Subhas Chandra Pattanayak
It is a matter of shock that Orissa, homeland of the most tolerant people, has a social custom that keeps the members of a particular caste as social slaves. Barbers comprise this caste.
We have in these pages highlighted how they are being compelled by the upper caste Hindus to wash the feet of hundreds of their guests in social functions like marriage and funeral ceremonies and to clean up their orts in feasts on these occasions and to carry out other odd jobs to the detriment of their human rights.
Since many years, the barber caste people have been protesting against this oppressive custom. But it does not relent.
It is a fact that the barbers are an abysmally small minority group. There may be hardly one or two families of barbers in a village or in a cluster of villages. So they are powerless before the massive majority belonging to other castes.
A family in a village cannot live all alone by itself. It is to depend on the village for water, fire, food, road, residence, education and safety. Therefore, one who goes against traditional customs is disciplined by the majority that usually forbids him or her to use the wells, ponds and roads of the village and is boycotted in every other respect. Hence it is impossible on part of a village dweller to disobey the majority or the influential in the village. Barbers are under this turmoil in Orissa.
Traditionally the village barber was washing the feet of every visiting guest of an upper caste Hindu and cleaning up his orts. But as the new generation got educated they expressed reluctance to perform such offending and embarrassing jobs. Therefore they have been subjected to the above said methods of punishment.
This having given birth to a tussle, particularly in Puri district where Brahminism rules the roost under umbrage of the ‘Mukti Mandapa’, the Collector of the district had to intervene to bring out a compromise. But in its guise he acted as a collaborator of the social slavery. He got several resolutions passed on May 19, 2003 in a gathering of upper caste Hindus and barbers and used choicest words to coin the resolutions in such a manner that the slavery remains perpetual. When no barber can be compelled to wash feet of the masters or clean orbs, no body can be allowed to dissuade any barber from doing such jobs if the said barber volunteers his services, two of the resolutions said. The later one was clearly designed against human rights activists who were supporting the rebels against the system of slavery. It is more shocking than surprising that Chief Minister Naveen Pattnaik tacitly supported it while replying in the proximate session of the Assembly to a question on ongoing atrocities on barbers. This opened up floodgates of “trafficking in barbers for servitude” alleged human rights workers.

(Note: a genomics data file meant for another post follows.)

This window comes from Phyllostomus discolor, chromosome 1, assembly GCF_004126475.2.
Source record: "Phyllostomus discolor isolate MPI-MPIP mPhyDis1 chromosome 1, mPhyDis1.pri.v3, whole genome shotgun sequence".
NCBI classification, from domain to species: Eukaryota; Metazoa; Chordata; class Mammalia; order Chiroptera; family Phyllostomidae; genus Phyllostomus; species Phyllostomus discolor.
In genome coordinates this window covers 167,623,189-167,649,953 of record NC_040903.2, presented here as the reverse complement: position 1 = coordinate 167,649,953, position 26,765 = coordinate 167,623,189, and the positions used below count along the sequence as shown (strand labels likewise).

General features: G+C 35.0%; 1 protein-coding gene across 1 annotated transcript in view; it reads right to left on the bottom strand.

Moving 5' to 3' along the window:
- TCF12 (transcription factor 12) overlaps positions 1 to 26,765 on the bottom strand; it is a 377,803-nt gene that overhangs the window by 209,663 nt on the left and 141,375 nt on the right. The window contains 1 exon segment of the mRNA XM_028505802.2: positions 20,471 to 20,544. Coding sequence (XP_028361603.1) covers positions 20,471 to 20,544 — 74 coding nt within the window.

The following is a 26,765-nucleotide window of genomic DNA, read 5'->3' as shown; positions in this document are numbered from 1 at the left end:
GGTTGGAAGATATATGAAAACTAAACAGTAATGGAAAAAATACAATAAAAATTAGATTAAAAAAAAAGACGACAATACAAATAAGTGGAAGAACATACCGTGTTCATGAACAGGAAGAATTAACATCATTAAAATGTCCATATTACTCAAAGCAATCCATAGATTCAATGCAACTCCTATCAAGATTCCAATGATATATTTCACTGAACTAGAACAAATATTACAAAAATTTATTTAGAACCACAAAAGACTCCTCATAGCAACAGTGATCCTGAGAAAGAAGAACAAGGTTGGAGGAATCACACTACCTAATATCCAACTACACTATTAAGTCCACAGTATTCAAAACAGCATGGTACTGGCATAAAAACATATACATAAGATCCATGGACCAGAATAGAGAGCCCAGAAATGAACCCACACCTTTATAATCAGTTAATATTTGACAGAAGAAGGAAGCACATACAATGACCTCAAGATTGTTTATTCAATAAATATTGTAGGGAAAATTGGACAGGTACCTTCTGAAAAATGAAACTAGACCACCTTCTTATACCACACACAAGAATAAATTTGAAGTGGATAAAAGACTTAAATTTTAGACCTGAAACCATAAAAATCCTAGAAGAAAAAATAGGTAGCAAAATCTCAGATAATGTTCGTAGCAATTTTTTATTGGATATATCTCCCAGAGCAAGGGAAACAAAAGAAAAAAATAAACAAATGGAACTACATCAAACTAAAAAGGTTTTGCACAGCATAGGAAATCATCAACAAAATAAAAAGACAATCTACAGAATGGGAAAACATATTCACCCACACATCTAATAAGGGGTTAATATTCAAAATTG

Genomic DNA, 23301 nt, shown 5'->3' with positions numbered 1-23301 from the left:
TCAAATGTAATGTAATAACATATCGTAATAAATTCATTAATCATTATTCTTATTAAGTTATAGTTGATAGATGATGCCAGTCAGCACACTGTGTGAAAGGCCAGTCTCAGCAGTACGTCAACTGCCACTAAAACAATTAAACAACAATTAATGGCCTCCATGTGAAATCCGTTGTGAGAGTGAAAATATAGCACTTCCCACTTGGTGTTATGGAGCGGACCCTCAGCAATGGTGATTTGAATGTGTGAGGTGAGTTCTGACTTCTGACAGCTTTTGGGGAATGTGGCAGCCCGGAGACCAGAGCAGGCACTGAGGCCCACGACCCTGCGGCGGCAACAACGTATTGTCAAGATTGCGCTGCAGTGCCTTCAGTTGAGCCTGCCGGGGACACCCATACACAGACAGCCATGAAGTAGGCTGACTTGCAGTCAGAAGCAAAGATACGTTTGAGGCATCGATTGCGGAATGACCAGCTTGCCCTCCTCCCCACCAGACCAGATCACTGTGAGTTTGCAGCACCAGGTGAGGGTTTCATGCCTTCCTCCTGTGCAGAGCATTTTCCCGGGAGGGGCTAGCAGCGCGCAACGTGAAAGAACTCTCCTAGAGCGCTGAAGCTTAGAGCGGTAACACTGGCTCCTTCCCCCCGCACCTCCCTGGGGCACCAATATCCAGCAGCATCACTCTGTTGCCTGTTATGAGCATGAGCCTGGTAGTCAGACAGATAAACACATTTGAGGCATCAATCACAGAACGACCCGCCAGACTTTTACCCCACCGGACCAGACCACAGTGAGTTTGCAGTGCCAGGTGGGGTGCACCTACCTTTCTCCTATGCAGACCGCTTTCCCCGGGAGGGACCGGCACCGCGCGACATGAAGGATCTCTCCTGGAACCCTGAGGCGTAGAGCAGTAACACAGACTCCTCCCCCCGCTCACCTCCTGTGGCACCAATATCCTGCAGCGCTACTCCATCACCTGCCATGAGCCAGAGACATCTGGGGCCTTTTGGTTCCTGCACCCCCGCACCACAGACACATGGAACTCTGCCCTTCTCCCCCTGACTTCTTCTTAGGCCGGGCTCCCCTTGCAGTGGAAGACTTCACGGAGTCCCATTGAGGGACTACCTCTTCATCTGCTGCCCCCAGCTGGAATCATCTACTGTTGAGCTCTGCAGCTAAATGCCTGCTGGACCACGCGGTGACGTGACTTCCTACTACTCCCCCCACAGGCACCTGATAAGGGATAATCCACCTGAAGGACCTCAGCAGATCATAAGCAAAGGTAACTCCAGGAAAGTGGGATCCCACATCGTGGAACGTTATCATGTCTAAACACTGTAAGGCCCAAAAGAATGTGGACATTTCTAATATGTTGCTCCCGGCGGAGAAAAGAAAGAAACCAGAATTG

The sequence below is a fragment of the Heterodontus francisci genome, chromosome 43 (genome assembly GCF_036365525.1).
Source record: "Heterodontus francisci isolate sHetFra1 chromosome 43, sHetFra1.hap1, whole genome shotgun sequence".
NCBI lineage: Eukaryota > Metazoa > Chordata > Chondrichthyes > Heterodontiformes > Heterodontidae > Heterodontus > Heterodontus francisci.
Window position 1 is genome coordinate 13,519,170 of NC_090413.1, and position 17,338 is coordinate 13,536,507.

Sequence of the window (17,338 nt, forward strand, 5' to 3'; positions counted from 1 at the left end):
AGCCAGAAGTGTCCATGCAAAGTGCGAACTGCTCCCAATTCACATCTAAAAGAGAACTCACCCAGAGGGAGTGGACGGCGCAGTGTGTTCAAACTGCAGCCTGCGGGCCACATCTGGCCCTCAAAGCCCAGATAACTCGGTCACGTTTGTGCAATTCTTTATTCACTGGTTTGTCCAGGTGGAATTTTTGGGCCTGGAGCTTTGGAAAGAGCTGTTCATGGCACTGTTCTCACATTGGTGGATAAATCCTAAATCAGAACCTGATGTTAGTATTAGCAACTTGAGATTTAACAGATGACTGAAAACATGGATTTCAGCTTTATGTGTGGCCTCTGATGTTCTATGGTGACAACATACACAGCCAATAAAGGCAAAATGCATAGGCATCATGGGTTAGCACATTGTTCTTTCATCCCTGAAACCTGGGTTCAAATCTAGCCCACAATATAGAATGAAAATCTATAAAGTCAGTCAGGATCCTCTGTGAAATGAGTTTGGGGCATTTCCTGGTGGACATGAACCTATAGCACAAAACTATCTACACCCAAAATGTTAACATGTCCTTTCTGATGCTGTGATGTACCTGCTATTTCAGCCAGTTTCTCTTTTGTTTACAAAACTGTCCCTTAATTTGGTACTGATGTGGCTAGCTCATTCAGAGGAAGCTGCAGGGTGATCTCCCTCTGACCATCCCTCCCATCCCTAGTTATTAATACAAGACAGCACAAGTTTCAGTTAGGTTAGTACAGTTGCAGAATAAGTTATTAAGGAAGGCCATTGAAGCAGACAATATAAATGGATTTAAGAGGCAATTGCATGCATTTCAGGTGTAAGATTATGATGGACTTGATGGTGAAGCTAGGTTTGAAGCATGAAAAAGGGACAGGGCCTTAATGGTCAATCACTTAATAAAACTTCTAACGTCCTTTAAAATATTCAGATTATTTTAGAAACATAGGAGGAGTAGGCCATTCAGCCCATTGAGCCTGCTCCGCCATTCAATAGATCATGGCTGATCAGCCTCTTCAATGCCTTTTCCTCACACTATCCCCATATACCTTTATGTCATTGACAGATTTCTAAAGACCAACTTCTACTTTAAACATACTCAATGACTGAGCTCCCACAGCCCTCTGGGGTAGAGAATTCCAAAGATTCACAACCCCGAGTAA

Orissa Bonded Labor Liberation Movement, styled as Odisha Gotimukti Andolana, raised alert protests against this nefarious administrative mischief and demanded immediate complete abolition of social ownership over the barbers. A sitting in strike agitation continued at Puri for long 271 days, which compelled the present Collector, Aswini Kumar Das, to initiate fresh conciliatory steps. He issued orders on November 05, 2004 to the effect that action under section 108 Cr.P.C. would be taken against anybody who boycotts a barber in his village for his refusal to wash anybody’s feet or to clean the orbs. But his later views in the media that these customs being societal, law alone cannot stop “trafficking in willing barbers” has rendered his earlier orders inconsequential in the field.
Therefore the activists have sharpened their action. They have held two “liberation” rallies so far. The first one was on April 05, 2005 at the Collectorate of Puri. The last one was held at the same place on August 23, “on the occasion of the International Day for the Remembrance of Abolition of Slave Trade”.
Thousands of barbers and their sympathizers as well as human rights activists under the leadership of Baghambar Pattanaik, Sarada Charan Mohanty and the convener of the Movement, Ms. Swati Sucharita, formed a human chain, which was “dragged” by a “masker” of Chief Minister Naveen Patnaik on the streets of Puri to the Collectorate , where they submitted a Memorandum to the President of India through the Collector demanding immediate abolition of the custom of use of Barbers in feet washing and orb cleaning, as that reduce the dignity of man, referred to in the Supplementary Convention as “practices similar to slavery”.